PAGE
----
Battle for Supremacy

Ian Brodie
2 - 4
12 - 199
InteractionComponents & Design

The city of Centropolia is a battlefield. Superheroes and villains are nuking it out in the town square, down by the river, on the airport. At least maybe, we don’t actually know where they are fighting. But fighting they are, somewhere in Centropolia, for nothing less than total control of the city. A battle like that is not decided in one fight, between one hero and one villain with their respective sidekicks – [pullthis]a battle like that goes on for years and crosses over into parallel universes and alternate timelines[/pullthis], superhero comics have taught us that much. A battle like that lasts at least three rounds, because that’s the minimum you need to have the five victory points that win a standard game.

[pullshow/]The setting sounds like a game that everyone should be able to enjoy. Even with heroes with silly names like The Glacial Torch and Grizzlyman beating on villains like Angerprone and the Sabertooth Ninja. Because, really, silly names are part of the whole superhero gig. Just ask The Elongated Man, Moon Knight or Typeface (yes, really). Suddenly, Grizzlyman is starting to sound quite reasonable. The problem with Battle for Supremacy doesn’t lie in the silly names, nor in the tidbits of backstory some hero and villain cards display. Honestly, you’d be hard-pressed to come up with backstories more daft than DC and Marvel have already. The problem with Battle for Supremacy lies in the way you fight.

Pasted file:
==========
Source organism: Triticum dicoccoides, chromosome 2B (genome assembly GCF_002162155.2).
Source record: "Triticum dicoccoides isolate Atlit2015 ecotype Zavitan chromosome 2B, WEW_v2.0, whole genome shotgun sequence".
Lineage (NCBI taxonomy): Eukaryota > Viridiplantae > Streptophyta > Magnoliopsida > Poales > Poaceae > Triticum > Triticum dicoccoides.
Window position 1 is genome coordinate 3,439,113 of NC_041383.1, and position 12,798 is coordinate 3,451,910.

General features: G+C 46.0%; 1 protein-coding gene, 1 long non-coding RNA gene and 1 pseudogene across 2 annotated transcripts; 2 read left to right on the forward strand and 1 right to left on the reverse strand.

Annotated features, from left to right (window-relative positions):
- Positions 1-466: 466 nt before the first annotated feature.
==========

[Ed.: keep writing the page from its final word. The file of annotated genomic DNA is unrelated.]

Stand back! I'm going to do Science!
Stand back! I’m going to do Science!

Like I said before, the battle for Cetropolia rages over multiple rounds, each with a new pair of villains fighting a new pair of heroes. Each character takes some time to prepare an attack, which he then unleashes onto an enemy, causing damage. And then the same happens again, until one team is down for the count. To prepare an attack, you play attack cards onto your team members. There are four different types of attack: Brutal, Science, Elemental and Stealth. The cards all represent different named attacks, but it’s only the type that counts. Once you started preparing an attack with a character, you can only play cards of the same type there. Since you only have two heroes, that means only two of the four attack types will be useful for you at any given time.  No stealthy, brutal, elemental attacks here, once you’ve committed on an attack type, that’s the way to go. Or you abort the attack and start again, but then you lose all the cards previously played and cannot do anything else on that turn. So the epic contest, the battle of the ages boils down to: who can draw three cards with the same type the most quickly.

Of course, sometimes you draw a Shield card that lets you defend yourself. Playing a Shield lets you remove an attack card from an opposing hero. But since you only play one card on a turn, it doesn’t give you a real advantage over your opponent, either – you can only hope he doesn’t have enough cards of the right type to finish his attack now. Oh, and then there are Special Powers, of course. Some heroes and villains have them, and each can be used exactly once. They have various degrees of usefulness, but in the end you can use them all only once. One fight lasts an average of eight to ten rounds, so once your power is used your heroes spend the rest of the fight tossing rocks at each other.